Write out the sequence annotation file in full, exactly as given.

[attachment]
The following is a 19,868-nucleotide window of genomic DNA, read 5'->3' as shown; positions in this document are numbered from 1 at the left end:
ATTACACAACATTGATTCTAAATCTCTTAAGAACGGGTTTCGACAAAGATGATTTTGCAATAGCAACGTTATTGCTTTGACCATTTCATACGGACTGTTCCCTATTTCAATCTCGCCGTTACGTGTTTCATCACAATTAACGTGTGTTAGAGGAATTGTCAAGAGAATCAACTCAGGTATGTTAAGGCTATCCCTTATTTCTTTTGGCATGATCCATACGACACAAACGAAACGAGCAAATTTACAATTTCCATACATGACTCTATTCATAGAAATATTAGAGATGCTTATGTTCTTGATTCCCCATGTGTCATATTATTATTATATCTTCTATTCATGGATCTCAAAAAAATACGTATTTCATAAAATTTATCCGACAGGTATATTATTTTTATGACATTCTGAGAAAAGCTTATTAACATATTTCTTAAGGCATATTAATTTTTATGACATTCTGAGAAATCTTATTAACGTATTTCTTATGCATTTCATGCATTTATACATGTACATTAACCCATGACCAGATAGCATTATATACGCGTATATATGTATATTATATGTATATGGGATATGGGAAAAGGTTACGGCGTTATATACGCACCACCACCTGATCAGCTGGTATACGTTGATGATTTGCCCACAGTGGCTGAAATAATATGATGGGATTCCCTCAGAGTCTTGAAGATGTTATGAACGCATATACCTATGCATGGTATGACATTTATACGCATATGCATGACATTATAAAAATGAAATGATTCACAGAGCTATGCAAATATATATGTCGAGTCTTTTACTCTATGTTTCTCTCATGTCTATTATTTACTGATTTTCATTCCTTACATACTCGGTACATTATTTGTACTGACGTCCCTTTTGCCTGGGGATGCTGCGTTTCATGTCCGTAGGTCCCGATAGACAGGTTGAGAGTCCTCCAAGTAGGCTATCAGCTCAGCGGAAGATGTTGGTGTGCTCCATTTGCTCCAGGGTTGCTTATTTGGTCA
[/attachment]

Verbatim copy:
The following is a 19,868-nucleotide window of genomic DNA, read 5'->3' as shown; positions in this document are numbered from 1 at the left end:
ATTACACAACATTGATTCTAAATCTCTTAAGAACGGGTTTCGACAAAGATGATTTTGCAATAGCAACGTTATTGCTTTGACCATTTCATACGGACTGTTCCCTATTTCAATCTCGCCGTTACGTGTTTCATCACAATTAACGTGTGTTAGAGGAATTGTCAAGAGAATCAACTCAGGTATGTTAAGGCTATCCCTTATTTCTTTTGGCATGATCCATACGACACAAACGAAACGAGCAAATTTACAATTTCCATACATGACTCTATTCATAGAAATATTAGAGATGCTTATGTTCTTGATTCCCCATGTGTCATATTATTATTATATCTTCTATTCATGGATCTCAAAAAAATACGTATTTCATAAAATTTATCCGACAGGTATATTATTTTTATGACATTCTGAGAAAAGCTTATTAACATATTTCTTAAGGCATATTAATTTTTATGACATTCTGAGAAATCTTATTAACGTATTTCTTATGCATTTCATGCATTTATACATGTACATTAACCCATGACCAGATAGCATTATATACGCGTATATATGTATATTATATGTATATGGGATATGGGAAAAGGTTACGGCGTTATATACGCACCACCACCTGATCAGCTGGTATACGTTGATGATTTGCCCACAGTGGCTGAAATAATATGATGGGATTCCCTCAGAGTCTTGAAGATGTTATGAACGCATATACCTATGCATGGTATGACATTTATACGCATATGCATGACATTATAAAAATGAAATGATTCACAGAGCTATGCAAATATATATGTCGAGTCTTTTACTCTATGTTTCTCTCATGTCTATTATTTACTGATTTTCATTCCTTACATACTCGGTACATTATTTGTACTGACGTCCCTTTTGCCTGGGGATGCTGCGTTTCATGTCCGTAGGTCCCGATAGACAGGTTGAGAGTCCTCCAAGTAGGCTATCAGCTCAGCGGAAGATGTTGGTGTGCTCCATTTGCTCCAGGGTTGCTTATTTGGTCA